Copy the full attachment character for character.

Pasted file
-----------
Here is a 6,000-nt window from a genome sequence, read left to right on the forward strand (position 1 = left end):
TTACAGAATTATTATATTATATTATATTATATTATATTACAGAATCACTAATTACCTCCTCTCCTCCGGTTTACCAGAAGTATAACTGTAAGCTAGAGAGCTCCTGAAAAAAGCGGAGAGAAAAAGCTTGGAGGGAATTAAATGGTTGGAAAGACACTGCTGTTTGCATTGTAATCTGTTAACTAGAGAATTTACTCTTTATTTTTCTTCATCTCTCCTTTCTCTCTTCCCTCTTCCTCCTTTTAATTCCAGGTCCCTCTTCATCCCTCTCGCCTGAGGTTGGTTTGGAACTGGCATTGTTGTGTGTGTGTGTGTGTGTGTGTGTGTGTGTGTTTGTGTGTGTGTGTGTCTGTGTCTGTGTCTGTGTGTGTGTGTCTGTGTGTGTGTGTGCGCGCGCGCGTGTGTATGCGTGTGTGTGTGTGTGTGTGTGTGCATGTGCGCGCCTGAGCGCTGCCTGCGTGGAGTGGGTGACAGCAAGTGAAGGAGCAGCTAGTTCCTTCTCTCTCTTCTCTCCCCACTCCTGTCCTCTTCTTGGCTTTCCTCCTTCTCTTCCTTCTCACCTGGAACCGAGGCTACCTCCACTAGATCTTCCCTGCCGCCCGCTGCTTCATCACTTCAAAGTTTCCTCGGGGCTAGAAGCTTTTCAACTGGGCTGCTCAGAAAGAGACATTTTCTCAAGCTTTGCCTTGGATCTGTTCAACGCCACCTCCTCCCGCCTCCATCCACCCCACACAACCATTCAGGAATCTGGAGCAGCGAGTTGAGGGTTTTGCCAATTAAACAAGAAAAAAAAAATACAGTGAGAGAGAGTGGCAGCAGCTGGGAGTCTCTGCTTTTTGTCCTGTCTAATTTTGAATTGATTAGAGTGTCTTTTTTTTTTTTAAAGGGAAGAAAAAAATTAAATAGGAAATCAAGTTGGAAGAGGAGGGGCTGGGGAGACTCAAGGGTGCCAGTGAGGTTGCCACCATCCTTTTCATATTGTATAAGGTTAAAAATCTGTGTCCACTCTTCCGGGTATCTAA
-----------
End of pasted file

Here is a 6,000-nt window from a genome sequence, read left to right on the forward strand (position 1 = left end):
TTACAGAATTATTATATTATATTATATTATATTATATTACAGAATCACTAATTACCTCCTCTCCTCCGGTTTACCAGAAGTATAACTGTAAGCTAGAGAGCTCCTGAAAAAAGCGGAGAGAAAAAGCTTGGAGGGAATTAAATGGTTGGAAAGACACTGCTGTTTGCATTGTAATCTGTTAACTAGAGAATTTACTCTTTATTTTTCTTCATCTCTCCTTTCTCTCTTCCCTCTTCCTCCTTTTAATTCCAGGTCCCTCTTCATCCCTCTCGCCTGAGGTTGGTTTGGAACTGGCATTGTTGTGTGTGTGTGTGTGTGTGTGTGTGTGTGTGTTTGTGTGTGTGTGTGTCTGTGTCTGTGTCTGTGTGTGTGTGTCTGTGTGTGTGTGTGCGCGCGCGCGTGTGTATGCGTGTGTGTGTGTGTGTGTGTGTGCATGTGCGCGCCTGAGCGCTGCCTGCGTGGAGTGGGTGACAGCAAGTGAAGGAGCAGCTAGTTCCTTCTCTCTCTTCTCTCCCCACTCCTGTCCTCTTCTTGGCTTTCCTCCTTCTCTTCCTTCTCACCTGGAACCGAGGCTACCTCCACTAGATCTTCCCTGCCGCCCGCTGCTTCATCACTTCAAAGTTTCCTCGGGGCTAGAAGCTTTTCAACTGGGCTGCTCAGAAAGAGACATTTTCTCAAGCTTTGCCTTGGATCTGTTCAACGCCACCTCCTCCCGCCTCCATCCACCCCACACAACCATTCAGGAATCTGGAGCAGCGAGTTGAGGGTTTTGCCAATTAAACAAGAAAAAAAAAATACAGTGAGAGAGAGTGGCAGCAGCTGGGAGTCTCTGCTTTTTGTCCTGTCTAATTTTGAATTGATTAGAGTGTCTTTTTTTTTTTTAAAGGGAAGAAAAAAATTAAATAGGAAATCAAGTTGGAAGAGGAGGGGCTGGGGAGACTCAAGGGTGCCAGTGAGGTTGCCACCATCCTTTTCATATTGTATAAGGTTAAAAATCTGTGTCCACTCTTCCGGGTATCTAA